[Python-Dev] python-dev Summary for 2004-10-16 through 2004-10-31 [draft]

Brett C. bac at OCF.Berkeley.EDU
Sun Dec 12 04:10:09 CET 2004

Winter Break is upon me which means I have time to catch up on the Summaries. 
I will definitely be caught up by the end of the month.

As for this summary, I will send this out around Wednesday.  As always 
corrections are appreciated.  If you feel one of the skipped threads deserves 
coverage please feel free to write up a summary and I will edit it and include it.


Summary Announcements
`Python 2.4`_ final is now out!

As I mentioned in the last summary my school schedule this past quarter has 
been insane.  But now I am on Winter Break and will hopefully be able to catch 
up on my Summary backlog.

.. _Python 2.4: http://www.python.org/2.4/

Specifying main functions and calling packages with '-m'
In my opinion, the new '-m' command line option in Python 2.4 is really handy. 
  But wouldn't it be even handier if you could execute modules in a package? 
That exact question came up.  The reason this kind of thing didn't just go 
directly into 2.4 was that the semantics are not as obvious nor is it as 
simple.  A PEP is on the way, though.  Until then, you can use Nick Coghlan's 
recipe at http://aspn.activestate.com/ASPN/Cookbook/Python/Recipe/307772.

This also brought up the discussion of being able to specify a 'main' function 
to take the place of the good old ``if __name__ == "__main__"`` idiom.  Some 
liked the idea of allowing one to define a function named 'main', others 
'__main__'.  But the discussion never went any farther.  This will require a 
PEP to ever even be seriously considered.

Contributing threads:
   - `python-dev Summary for 2004-09-16 through 2004-09-30 [draft] <>`__
   - `Magic main functions <>`__
   - `Supporting packages on the command line <>`__

ConfigParser shootout begins
As mentioned in the `last summary`_, a desire for a replacement for 
ConfigParser has come into being.  It seems the ideas are being hashed out in 
the wiki at http://www.python.org/moin/ConfigParserShootout .

Contributing threads:
   - `ConfigParser shootout, preliminary entry <>`__
   - `What are the goals for ConfigParser 3000? <>`__

Making pymalloc friendlier to long running processes
Pymalloc, when a small chunk of memory is requested that is less than 256 
bytes, fetches the memory from a pool of previously used memory that is now 
available.  While this speeds up memory allocation since it does not directly 
involve calling the OS to free up the memory, it does cause issues for long 
running processes that have at some point requested a large portion of memory. 
  The example in the OP for this whole topic was an app that needs 1GB for 
about five minutes, but the amount of allocated memory stays at 1 GB since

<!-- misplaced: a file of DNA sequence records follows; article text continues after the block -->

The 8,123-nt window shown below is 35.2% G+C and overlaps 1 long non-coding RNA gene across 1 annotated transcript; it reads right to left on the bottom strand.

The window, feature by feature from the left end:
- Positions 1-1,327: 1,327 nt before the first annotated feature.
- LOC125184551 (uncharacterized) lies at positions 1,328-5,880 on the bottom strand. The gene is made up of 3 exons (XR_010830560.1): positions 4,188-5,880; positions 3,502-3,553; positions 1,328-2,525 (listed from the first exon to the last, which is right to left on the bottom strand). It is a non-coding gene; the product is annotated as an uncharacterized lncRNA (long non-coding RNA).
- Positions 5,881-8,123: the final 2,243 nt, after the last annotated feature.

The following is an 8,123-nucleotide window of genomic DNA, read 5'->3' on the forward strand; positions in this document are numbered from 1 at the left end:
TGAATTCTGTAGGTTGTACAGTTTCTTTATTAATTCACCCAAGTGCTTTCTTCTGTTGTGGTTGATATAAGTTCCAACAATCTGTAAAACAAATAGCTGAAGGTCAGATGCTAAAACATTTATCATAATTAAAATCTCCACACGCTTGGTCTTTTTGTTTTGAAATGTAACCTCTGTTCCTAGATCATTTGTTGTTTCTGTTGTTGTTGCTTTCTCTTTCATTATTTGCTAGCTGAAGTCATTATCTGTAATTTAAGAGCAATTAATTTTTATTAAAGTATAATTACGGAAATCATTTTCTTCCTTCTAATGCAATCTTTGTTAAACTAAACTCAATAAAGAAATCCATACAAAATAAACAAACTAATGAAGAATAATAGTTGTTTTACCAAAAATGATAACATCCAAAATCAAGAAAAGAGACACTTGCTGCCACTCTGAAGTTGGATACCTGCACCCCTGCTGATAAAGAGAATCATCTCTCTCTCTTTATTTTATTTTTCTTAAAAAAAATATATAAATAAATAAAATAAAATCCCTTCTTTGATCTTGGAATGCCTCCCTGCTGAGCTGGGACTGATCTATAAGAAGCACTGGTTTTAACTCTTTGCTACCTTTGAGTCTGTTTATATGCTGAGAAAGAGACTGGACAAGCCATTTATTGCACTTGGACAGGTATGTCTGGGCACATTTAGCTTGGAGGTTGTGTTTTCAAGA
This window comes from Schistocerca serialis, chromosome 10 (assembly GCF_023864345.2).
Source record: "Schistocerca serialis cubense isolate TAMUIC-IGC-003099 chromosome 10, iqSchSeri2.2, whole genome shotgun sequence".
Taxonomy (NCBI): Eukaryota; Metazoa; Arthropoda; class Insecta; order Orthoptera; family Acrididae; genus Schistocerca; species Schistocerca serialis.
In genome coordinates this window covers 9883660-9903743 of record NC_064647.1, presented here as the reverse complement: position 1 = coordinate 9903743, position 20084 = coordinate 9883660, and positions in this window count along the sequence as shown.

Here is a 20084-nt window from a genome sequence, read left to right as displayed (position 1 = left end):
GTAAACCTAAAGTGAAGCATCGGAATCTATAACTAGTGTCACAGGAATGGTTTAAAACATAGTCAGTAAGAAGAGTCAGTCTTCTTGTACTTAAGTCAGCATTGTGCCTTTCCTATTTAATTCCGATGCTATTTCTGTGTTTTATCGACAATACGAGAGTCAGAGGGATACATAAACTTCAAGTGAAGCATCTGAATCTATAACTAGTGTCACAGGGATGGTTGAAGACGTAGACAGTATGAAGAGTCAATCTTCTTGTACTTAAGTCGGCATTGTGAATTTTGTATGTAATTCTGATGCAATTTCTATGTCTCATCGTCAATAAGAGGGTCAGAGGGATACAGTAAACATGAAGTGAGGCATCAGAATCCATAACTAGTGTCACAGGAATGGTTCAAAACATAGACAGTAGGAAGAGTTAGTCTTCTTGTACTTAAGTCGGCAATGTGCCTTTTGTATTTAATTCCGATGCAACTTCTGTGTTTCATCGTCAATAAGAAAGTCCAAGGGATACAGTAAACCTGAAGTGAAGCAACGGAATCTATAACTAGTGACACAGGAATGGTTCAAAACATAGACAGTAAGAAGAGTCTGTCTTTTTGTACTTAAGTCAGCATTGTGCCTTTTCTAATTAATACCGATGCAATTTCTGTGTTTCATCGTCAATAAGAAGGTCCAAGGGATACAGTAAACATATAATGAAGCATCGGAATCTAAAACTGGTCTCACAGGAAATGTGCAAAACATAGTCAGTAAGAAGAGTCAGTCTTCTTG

pymalloc does not free it to the OS.

This was brought up back in June and is summarized at 
http://www.python.org/dev/summary/2004-06-01_2004-06-15.html#id17 .

No code has been checked in at the moment to change the behavior partially 
thanks to the difficulty of the problem.

Contributing threads:
   - `Changing pymalloc behaviour for long running processes <>`__
   - `Re: Python-Dev Digest, Vol 15, Issue 46 <>`__

How to get a patch looked at
Often times people have a specific patch that they want reviewed/applied to 
solve a specific problem they are having.  Unfortunately the Python developers 
have limited time; we just can't get to every patch there in a timely fashion. 
  This can be a problem who *really* need to get a patch in.

Enter Martin v. Löwis and his deal to review a specific patch:

1. Review 10 other patches on SF
2. Send an email to python-dev listing the 10 patches that you reviewed and the 
one patch you want to be reviewed
3. Your specific patch gets reviewed by Martin

You can see the exact details of Martin's requirements at 
http://mail.python.org/pipermail/python-dev/2004-October/049495.html and can 
also read http://www.python.org/dev/dev_intro.html for ideas on what to do for 

Contributing threads:
   - `Patches <>`__

Discussion of including pysqlite in the stdlib
The idea of including pysqlite_ in the stdlib came up once again (not this is 
the wrapper for SQLite_ and not SQLite itself).  The arguments for including 
the module were the SQLite is most likely used more than Sleepycat and thus 
deserved a place in the stdlib if bsddb did.  It also goes along with Python's 
idea of "batteries included".

Arguments against started with the idea of sanctioning pysqlite over other 
SQLite wrappers did not seem proper.  People also thought that including bsddb 
might not be correct anymore and thus should not be used as a basis for 
including pysqlite.

This all then led into a discussion about package management and how to 
simplify extending what can be installed at compile-time.  The idea of pushing 
PyPI_ came up as well as revising `PEP 206`_.

.. _pysqlite: http://pysqlite.org/
.. _SQLite: http://www.sqlite.org/
.. _PyPI: http://www.python.org/pypi
.. _PEP 206: http://www.python.org/peps/pep-0206.html

Contributing threads:
   - `SQLite module for Python 2.5 <>`__

Skipped Threads
- Python 2.4b1 on win32 installer bug?
- test_subprocess 2.4b1 fails on FreeBSD 5.2
- adding Py{String|Unicode}_{Lower|Upper} and fixing CreateProcess in 
_subprocess.pyd and PyWin32
- IPv6 bug in 2.3.4??
- logging needs better documentation
- bsddb todo for someone - auto-upgrade db format
- Tests broken on Windows
- import w/options
- Adding a developer
       People are only added as a developer if they ask for it and have shown 
they are going to stick around
- audiotest.au and possible copyright issues?
- Re: [Python-checkins]	python/dist/src/Pythoncompile.c, 2.330, 2.331
- Bug [ 959379 ] Implicit close() should check for errors
- weakref callback vs gc vs threads

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